Check out the screenshot of my Workers KV namespace below. You can see the URL 100-day-blogging-challenge/index.4631f279d2.html “key” on the left and the corresponding HTML document “value” on the right.

How to Deploy a Cloudflare Workers Site

Moving from Netlify to Cloudflare Workers Sites is super easy. First, you’ll need to make sure you’re subscribed to Cloudflare’s “Workers Bundled” plan, which starts at $5/month. For that very low price, you get 10 millions requests and 1 million KV reads/writes per month, along with 1 GB of KV storage. This should be more than enough for 99% of static sites out there.

After signing up for the Workers Bundled plan, install Wrangler with npm.

npm install -g @cloudflare/wrangler

Next, configure an API token in your Cloudflare dashboard. Be sure to choose the “Edit Cloudflare Workers” token template.

Next, run the Wrangler configuration command and supply your API token.

wrangler config

That’s it for basic configuration! Now, create a site with the command below.

wrangler generate --site your-site-name

Finally, publish your site with the command below.

cd your-site-name && wrangler publish

Integrating Hugo with Cloudflare Workers Sites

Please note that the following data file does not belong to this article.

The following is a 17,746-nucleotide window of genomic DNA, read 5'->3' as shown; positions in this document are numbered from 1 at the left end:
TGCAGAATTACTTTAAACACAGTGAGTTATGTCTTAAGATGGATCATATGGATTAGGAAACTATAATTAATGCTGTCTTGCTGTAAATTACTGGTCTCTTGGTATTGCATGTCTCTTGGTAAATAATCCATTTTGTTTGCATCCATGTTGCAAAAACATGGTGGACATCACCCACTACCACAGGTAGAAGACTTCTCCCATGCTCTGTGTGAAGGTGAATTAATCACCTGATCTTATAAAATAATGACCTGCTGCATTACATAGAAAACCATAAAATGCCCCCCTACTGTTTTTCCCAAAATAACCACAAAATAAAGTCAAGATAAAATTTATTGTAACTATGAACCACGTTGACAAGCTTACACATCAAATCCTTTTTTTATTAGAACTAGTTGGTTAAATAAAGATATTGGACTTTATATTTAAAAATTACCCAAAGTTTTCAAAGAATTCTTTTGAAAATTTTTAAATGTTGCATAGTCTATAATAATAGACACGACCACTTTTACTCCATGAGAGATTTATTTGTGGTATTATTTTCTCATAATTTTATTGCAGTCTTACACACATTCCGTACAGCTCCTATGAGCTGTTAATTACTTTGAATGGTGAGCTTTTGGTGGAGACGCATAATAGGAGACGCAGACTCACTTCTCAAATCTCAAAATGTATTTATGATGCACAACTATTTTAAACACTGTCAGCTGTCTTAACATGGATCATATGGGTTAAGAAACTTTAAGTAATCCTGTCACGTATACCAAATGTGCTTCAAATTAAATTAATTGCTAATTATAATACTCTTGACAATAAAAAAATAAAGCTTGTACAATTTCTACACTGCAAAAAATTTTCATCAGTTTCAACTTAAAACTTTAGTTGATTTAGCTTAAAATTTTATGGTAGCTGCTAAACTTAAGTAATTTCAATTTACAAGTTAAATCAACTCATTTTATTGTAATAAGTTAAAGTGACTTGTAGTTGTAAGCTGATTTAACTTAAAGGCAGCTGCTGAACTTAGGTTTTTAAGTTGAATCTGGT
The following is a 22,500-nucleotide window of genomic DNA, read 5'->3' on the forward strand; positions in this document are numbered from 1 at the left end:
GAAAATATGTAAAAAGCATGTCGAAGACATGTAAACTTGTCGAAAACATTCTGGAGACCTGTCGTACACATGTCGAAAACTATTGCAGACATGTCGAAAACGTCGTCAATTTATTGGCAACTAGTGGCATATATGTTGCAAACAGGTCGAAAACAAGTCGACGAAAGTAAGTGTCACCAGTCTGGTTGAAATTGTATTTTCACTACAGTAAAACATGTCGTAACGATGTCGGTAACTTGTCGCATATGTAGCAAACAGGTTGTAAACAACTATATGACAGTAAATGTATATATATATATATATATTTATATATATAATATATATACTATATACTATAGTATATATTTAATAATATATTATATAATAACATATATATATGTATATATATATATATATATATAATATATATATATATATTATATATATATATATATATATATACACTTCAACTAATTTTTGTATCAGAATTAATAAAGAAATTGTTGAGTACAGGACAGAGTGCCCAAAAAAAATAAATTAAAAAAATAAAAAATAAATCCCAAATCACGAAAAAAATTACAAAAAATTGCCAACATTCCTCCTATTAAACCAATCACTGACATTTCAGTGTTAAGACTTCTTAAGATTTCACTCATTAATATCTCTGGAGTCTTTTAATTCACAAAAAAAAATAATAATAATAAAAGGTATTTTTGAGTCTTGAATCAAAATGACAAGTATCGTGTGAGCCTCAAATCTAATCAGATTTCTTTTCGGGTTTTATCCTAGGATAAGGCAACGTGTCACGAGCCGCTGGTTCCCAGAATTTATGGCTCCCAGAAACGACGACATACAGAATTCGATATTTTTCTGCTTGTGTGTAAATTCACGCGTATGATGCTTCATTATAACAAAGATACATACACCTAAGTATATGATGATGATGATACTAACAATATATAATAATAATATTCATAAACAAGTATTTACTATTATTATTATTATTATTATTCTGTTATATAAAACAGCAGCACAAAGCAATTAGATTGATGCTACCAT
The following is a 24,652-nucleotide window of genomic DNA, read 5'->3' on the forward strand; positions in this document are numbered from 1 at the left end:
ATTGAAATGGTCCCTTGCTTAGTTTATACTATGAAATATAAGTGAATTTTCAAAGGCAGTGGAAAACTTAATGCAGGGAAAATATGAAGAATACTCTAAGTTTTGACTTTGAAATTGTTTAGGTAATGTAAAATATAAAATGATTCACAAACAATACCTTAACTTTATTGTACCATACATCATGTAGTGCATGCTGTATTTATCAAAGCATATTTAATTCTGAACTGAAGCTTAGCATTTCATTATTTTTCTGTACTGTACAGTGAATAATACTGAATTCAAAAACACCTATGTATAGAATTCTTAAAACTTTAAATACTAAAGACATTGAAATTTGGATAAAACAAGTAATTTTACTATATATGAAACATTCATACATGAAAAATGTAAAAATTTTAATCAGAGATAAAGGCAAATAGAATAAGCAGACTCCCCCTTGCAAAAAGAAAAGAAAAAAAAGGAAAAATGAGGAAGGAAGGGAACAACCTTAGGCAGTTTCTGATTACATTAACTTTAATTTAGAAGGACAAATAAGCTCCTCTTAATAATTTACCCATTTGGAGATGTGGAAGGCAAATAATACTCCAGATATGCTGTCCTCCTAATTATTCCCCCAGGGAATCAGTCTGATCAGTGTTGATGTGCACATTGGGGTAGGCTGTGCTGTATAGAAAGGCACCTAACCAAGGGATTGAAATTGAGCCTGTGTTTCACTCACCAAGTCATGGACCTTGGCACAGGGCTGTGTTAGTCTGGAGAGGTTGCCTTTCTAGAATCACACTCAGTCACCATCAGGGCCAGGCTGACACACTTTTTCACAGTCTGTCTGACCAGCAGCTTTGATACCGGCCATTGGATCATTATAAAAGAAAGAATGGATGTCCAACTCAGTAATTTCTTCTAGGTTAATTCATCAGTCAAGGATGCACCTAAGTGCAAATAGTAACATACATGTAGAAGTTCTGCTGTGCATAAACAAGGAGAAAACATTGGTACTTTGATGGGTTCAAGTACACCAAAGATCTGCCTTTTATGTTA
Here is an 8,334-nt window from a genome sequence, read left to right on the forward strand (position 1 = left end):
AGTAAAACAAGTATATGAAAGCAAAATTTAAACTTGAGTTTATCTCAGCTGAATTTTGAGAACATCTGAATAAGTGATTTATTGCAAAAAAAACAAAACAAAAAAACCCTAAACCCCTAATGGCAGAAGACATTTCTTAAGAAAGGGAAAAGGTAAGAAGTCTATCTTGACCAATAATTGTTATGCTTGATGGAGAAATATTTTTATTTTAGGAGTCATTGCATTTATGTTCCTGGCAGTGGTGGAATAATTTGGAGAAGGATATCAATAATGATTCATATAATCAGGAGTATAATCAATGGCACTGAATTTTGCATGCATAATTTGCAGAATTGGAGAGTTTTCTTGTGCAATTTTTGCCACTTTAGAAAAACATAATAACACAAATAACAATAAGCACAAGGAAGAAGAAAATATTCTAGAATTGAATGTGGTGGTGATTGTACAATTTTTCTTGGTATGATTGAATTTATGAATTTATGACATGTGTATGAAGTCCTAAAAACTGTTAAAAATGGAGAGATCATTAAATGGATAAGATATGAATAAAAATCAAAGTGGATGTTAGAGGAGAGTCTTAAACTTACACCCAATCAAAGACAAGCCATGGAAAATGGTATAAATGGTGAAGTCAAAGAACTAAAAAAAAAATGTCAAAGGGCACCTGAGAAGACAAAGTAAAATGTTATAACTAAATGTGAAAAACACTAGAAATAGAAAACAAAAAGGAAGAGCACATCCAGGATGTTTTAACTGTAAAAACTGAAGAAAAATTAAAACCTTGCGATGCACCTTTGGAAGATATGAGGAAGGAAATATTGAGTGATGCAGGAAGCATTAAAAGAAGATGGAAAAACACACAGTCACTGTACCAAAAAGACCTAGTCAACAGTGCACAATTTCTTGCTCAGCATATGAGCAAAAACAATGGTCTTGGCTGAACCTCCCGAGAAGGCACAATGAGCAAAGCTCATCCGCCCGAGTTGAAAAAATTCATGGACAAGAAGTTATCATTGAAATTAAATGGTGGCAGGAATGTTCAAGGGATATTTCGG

I use Hugo to statically generate this blog, but this section is applicable for Gatsby, Jekyll, and other static site generators as well. To deploy your static site, you’ll need to make a few changes to your wrangler.toml configuration file.

name = "brianli-com"
type = "webpack"
account_id = "your-account-id"
workers_dev = false
route = "brianli.com/*"
zone_id = "your-zone-id"
site = { bucket = "./public" }

The important settings to pay attention to are account_id, workers_dev, route, zone_id, and site.

  • account_id - your Cloudflare account ID.
  • workers_dev - specifies whether you want to deploy to a registered workers.dev domain.
  • route - the domain you want to serve your site from.
  • zone_id - your Cloudflare zone ID.
  • site - the directory of your exported static site.

For my specific setup, I ended up moving my Hugo project contents into my Workers Sites project folder like so…

[email protected]:~/brianli.com$ ls
README.md   config.yml  layouts       resources     wrangler.toml
archetypes  content     netlify.toml  static
assets      dist        public        workers-site